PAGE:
They also give you a take-home sheet that also serves as a diary; they need you to write down everything you eat or drink with times, as well as any other notes, like unexpected strenuous activity. You are also told to monitor the receiver – it should be blinking blue several times a second to indicate receiving pictures, and if it turns yellow prematurely the pill might be stuck. The sheet also helpfully reminds you that PillCam is metal, and if you go anywhere near an MRI you are going to be super sorry. (It’s not on the sheet, but I assume you should also avoid Magneto. But as the Iron Maiden, *I* always do. It’s just good policy.)
For the record, working from home actually made me mildly nervous for a moment – the camera was Bluetooth, and my laptop’s Bluetooth seems to turn itself back on like a haunted lightswitch. I worried my laptop might pair with the camera unbidden, throwing the test into chaos. Mercifully, this was not an issue. I imagine the giant antenna belt, plus the fact that the camera was INSIDE MY BODY, provided enough interference even if it might have been an issue…
Exactly eight hours after swallowing the pill, you return to the doctor’s office. They tell you PillCam has an exactly 8-hour battery, and they’re not kidding: I got there a few minutes early and had to wait in the waiting room briefly until the light went from blue to yellow, indicating the pill is done with its work. They take your diary sheet, and rapidly disconnect you from the devices – and you’re done! Free to eat again, so I ordered a pizza.
There is no early diagnosis – it takes 25 minutes just to download the footage by Firewire, and then a lab tech has to painstakingly step through EVERY IMAGE to make sure nothing is missed. In my case, I received a letter from the office on Thursday (the test was Monday) – apparently my small intestine is…. COMPLETELY NORMAL. Nothing in my body is completely normal! Shock and awe! Sadly, they did not send me a disc with the footage, so YouTube will have to wait.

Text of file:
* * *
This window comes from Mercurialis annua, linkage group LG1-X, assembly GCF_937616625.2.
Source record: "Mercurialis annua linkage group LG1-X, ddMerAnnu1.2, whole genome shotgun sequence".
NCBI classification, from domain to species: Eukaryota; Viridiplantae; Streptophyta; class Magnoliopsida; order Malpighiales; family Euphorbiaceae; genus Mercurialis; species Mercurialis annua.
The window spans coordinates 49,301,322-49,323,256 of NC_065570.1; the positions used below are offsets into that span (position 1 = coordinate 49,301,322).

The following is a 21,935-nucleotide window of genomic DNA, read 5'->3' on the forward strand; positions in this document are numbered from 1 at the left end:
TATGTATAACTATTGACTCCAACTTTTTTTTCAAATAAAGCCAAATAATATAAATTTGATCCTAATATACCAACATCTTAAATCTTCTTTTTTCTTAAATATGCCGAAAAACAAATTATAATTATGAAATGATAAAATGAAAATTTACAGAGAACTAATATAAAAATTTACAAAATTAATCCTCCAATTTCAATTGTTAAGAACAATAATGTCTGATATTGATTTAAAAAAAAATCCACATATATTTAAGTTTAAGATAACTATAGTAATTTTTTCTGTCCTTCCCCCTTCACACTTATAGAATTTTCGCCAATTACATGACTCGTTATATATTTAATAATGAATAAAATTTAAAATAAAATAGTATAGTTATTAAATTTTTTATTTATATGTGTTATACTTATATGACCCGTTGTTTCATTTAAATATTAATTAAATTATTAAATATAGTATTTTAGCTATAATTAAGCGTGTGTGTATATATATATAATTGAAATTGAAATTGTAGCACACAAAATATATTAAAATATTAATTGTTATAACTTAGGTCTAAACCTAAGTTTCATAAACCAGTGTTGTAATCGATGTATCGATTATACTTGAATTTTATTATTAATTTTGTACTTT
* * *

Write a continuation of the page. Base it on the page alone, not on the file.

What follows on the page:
For me, this is the dreaded line of no return – at this point, we’re out of tests and my entire digestive system LOOKS fine. I suppose I should take heart that we’ve confirmed I HAVE a digestive system (hey, with me you never know) and that it is normal. I’m also thankful that my doctor took my complaints seriously enough to investigate them at this level, since I have friends with REAL problems (like Crohn’s, which is what we feared for me) who have not been as lucky.
But for friends who may be looking to diagnose a problem with their small intestines, ask your doctor. I know that my doctor uncle had never seen this in action – I think it’s not widespread yet and you might need a referral. It’s the most fun I’ve had getting medical answers, though – for a girl whose treatments have involved bloodlettings and what appeared to be drywall screws in my knee, I appreciated my brief Fantastic Voyage into the future promise of medicine.
PS – I won’t go into details, but I’m certain that the PillCam’s epic journey through my body is forever completed. And no, you don’t have to give it back. Thank God.
PPS – I almost wanted to add the “Girls in Technology” category to this post, until I realized I’d have to change it to be “Technology in Girls”. BA DUM BUM. Also, courtesy of a Facebook friend: “Cheryl is now officially an electronics consumer.” The humor, it goes on for days!